For the U.S. to be visibly identified with the Karimov regime is a danger both to U.S. interests in the region and to the progressive evolution of society and politics in Uzbekistan.
But as we confront this new war on terrorism we must remember what did not change on September 11th: The greatest potential danger to the U.S. and world remains the threat posed by nuclear weapons.
The U.S. should stop bombing and strengthen humanitarian relief efforts in Afghanistan.
While most Americans will support a relatively short war to crush the Taliban and capture Bin Laden, there are signs that President Bush and associates favor a much longer and more elaborate conflict--one that shows every risk of turning into a Vietnam-li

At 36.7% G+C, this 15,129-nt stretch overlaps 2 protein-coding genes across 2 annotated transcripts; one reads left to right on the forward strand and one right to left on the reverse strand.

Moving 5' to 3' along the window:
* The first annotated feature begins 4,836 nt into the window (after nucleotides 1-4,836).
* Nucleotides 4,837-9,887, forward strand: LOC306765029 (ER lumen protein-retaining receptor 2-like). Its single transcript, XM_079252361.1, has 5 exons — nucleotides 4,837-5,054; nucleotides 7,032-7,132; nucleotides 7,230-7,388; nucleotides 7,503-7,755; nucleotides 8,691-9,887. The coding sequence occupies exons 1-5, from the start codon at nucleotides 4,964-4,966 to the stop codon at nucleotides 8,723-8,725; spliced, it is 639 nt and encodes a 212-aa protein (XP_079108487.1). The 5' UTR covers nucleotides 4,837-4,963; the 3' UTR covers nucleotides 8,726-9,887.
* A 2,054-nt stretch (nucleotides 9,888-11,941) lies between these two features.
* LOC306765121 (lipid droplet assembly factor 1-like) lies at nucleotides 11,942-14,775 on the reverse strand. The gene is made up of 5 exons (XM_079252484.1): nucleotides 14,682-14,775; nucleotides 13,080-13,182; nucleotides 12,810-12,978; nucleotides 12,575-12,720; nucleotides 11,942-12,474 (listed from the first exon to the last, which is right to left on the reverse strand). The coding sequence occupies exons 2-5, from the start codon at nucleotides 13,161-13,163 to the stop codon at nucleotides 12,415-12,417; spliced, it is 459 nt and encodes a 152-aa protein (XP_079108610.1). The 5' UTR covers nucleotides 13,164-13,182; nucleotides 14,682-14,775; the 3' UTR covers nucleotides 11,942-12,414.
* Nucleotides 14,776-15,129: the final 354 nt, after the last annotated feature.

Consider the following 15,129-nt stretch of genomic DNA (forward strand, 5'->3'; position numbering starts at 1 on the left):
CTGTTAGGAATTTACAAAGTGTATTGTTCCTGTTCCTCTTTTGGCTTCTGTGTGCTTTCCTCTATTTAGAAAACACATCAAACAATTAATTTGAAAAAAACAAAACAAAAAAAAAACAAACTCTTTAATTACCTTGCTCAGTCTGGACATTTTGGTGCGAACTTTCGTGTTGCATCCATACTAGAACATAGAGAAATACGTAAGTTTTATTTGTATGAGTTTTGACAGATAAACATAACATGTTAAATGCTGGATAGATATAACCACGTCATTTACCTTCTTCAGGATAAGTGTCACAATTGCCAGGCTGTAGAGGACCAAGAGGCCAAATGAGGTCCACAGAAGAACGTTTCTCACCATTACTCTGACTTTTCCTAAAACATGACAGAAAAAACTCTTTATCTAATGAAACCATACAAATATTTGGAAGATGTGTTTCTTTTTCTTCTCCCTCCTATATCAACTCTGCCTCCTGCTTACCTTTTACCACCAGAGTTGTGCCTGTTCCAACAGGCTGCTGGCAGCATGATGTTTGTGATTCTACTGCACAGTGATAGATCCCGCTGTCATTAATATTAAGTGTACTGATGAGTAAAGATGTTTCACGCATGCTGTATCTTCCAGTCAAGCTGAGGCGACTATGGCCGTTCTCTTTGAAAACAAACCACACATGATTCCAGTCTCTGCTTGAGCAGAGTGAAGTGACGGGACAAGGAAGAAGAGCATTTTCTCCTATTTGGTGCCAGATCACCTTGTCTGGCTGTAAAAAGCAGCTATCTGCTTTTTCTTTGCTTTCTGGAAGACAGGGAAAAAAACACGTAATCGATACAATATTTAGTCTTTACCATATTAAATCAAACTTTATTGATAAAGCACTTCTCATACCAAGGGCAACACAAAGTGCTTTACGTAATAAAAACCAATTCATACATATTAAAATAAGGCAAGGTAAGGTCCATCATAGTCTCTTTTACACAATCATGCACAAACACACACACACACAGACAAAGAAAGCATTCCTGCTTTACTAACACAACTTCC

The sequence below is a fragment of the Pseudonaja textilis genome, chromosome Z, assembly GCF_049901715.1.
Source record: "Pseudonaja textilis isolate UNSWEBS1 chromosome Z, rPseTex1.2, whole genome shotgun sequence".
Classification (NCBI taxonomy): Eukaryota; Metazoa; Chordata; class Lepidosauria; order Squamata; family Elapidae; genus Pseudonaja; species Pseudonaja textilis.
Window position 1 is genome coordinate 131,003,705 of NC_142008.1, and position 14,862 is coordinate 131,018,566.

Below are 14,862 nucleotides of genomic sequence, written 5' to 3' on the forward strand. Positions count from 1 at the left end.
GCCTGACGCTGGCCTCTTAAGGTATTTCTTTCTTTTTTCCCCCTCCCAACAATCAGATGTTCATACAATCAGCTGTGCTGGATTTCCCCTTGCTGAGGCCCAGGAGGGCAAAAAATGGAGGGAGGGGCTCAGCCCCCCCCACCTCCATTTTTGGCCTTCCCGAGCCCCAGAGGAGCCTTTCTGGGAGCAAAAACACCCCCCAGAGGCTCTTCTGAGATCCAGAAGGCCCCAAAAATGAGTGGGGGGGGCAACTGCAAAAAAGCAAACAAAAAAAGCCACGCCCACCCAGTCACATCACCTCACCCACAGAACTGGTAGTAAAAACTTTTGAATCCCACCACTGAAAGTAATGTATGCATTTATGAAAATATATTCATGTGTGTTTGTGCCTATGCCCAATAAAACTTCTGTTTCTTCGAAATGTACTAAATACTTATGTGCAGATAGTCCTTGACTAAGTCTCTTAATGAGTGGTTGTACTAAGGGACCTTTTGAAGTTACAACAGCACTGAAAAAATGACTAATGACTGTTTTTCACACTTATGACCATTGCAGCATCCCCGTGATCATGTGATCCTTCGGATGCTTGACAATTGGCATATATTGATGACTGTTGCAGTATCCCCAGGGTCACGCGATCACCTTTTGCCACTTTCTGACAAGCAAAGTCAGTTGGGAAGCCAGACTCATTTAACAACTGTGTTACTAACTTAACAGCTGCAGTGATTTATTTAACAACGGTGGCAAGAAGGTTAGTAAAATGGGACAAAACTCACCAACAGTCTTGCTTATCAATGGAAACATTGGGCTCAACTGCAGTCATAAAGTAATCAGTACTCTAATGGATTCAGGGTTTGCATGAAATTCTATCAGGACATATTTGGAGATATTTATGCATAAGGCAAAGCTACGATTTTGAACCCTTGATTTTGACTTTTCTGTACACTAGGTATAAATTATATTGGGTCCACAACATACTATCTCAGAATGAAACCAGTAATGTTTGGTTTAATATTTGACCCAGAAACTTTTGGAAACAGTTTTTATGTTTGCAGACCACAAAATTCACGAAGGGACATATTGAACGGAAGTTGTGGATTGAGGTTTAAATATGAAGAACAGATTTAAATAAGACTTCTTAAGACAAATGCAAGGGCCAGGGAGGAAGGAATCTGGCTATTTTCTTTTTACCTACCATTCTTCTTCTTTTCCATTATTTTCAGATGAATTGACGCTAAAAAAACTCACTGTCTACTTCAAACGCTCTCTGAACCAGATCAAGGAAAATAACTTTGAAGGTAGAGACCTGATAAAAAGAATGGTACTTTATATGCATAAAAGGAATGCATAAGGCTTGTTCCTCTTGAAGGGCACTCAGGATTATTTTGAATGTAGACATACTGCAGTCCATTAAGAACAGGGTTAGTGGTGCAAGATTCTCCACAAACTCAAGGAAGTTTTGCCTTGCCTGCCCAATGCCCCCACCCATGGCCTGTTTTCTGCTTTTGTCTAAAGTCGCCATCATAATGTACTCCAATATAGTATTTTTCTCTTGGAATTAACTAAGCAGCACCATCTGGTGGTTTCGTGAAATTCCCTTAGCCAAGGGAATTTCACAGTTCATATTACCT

The West is essentially like a Centaur--half-human and half-beast.
Trouble afoot in Abkhaz, UN plane shot down
he use of military force for self-defense is legitimate under international law. Military force for retaliation is not.
One week after the attack on the Pentagon and the World Trade Center, the president's national security adviser, Condoleezza Rice, told the press corps "This isn't Pearl Harbor." No! It is worse.
Just as the post-cold war transition to a new international system seemed to be ending, the terrorist acts of September 11 and the U.S. responses have re-opened the question of Central Asia's strategic orientation and, through that, the structure of the e
The policies of the IMF are not only backed by the U.S. government and its allies, but also by powerful elites in low-income countries. Yet the economic case for change is overwhelming